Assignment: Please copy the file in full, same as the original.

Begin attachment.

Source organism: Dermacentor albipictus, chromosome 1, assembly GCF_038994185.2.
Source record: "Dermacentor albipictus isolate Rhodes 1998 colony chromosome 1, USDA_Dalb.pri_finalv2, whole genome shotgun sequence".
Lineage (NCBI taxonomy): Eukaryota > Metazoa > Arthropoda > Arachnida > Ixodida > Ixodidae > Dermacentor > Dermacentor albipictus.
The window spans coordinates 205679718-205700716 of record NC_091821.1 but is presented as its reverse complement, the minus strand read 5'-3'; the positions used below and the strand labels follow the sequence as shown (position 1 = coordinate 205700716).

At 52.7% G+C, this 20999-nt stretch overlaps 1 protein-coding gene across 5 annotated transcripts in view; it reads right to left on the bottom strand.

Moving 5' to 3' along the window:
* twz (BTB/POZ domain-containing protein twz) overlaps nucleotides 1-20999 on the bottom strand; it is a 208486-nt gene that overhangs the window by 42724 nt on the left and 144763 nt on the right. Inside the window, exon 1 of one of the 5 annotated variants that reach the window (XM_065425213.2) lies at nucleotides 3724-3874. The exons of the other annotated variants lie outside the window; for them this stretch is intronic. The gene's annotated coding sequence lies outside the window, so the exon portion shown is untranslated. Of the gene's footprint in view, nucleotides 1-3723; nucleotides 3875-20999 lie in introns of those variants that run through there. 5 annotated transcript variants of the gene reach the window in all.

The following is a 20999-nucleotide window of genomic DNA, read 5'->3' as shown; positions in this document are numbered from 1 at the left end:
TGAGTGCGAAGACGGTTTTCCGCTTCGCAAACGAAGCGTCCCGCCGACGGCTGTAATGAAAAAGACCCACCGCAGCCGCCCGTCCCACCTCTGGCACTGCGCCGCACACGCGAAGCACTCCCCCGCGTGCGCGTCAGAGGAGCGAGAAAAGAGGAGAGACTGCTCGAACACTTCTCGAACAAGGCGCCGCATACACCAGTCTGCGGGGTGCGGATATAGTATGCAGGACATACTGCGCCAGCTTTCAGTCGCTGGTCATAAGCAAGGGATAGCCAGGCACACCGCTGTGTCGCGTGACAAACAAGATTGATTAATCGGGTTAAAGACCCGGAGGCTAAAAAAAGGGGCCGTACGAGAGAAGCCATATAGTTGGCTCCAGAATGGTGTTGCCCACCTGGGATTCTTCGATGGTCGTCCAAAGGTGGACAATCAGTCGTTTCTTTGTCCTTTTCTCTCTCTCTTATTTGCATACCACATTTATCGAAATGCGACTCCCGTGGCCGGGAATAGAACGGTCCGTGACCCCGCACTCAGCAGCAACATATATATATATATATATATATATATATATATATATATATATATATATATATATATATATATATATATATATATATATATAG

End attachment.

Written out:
Source organism: Dermacentor albipictus, chromosome 1, assembly GCF_038994185.2.
Source record: "Dermacentor albipictus isolate Rhodes 1998 colony chromosome 1, USDA_Dalb.pri_finalv2, whole genome shotgun sequence".
Lineage (NCBI taxonomy): Eukaryota > Metazoa > Arthropoda > Arachnida > Ixodida > Ixodidae > Dermacentor > Dermacentor albipictus.
The window spans coordinates 205679718-205700716 of record NC_091821.1 but is presented as its reverse complement, the minus strand read 5'-3'; the positions used below and the strand labels follow the sequence as shown (position 1 = coordinate 205700716).

At 52.7% G+C, this 20999-nt stretch overlaps 1 protein-coding gene across 5 annotated transcripts in view; it reads right to left on the bottom strand.

Moving 5' to 3' along the window:
* twz (BTB/POZ domain-containing protein twz) overlaps nucleotides 1-20999 on the bottom strand; it is a 208486-nt gene that overhangs the window by 42724 nt on the left and 144763 nt on the right. Inside the window, exon 1 of one of the 5 annotated variants that reach the window (XM_065425213.2) lies at nucleotides 3724-3874. The exons of the other annotated variants lie outside the window; for them this stretch is intronic. The gene's annotated coding sequence lies outside the window, so the exon portion shown is untranslated. Of the gene's footprint in view, nucleotides 1-3723; nucleotides 3875-20999 lie in introns of those variants that run through there. 5 annotated transcript variants of the gene reach the window in all.

The following is a 20999-nucleotide window of genomic DNA, read 5'->3' as shown; positions in this document are numbered from 1 at the left end:
TGAGTGCGAAGACGGTTTTCCGCTTCGCAAACGAAGCGTCCCGCCGACGGCTGTAATGAAAAAGACCCACCGCAGCCGCCCGTCCCACCTCTGGCACTGCGCCGCACACGCGAAGCACTCCCCCGCGTGCGCGTCAGAGGAGCGAGAAAAGAGGAGAGACTGCTCGAACACTTCTCGAACAAGGCGCCGCATACACCAGTCTGCGGGGTGCGGATATAGTATGCAGGACATACTGCGCCAGCTTTCAGTCGCTGGTCATAAGCAAGGGATAGCCAGGCACACCGCTGTGTCGCGTGACAAACAAGATTGATTAATCGGGTTAAAGACCCGGAGGCTAAAAAAAGGGGCCGTACGAGAGAAGCCATATAGTTGGCTCCAGAATGGTGTTGCCCACCTGGGATTCTTCGATGGTCGTCCAAAGGTGGACAATCAGTCGTTTCTTTGTCCTTTTCTCTCTCTCTTATTTGCATACCACATTTATCGAAATGCGACTCCCGTGGCCGGGAATAGAACGGTCCGTGACCCCGCACTCAGCAGCAACATATATATATATATATATATATATATATATATATATATATATATATATATATATATATATATATATATATATATATATATAG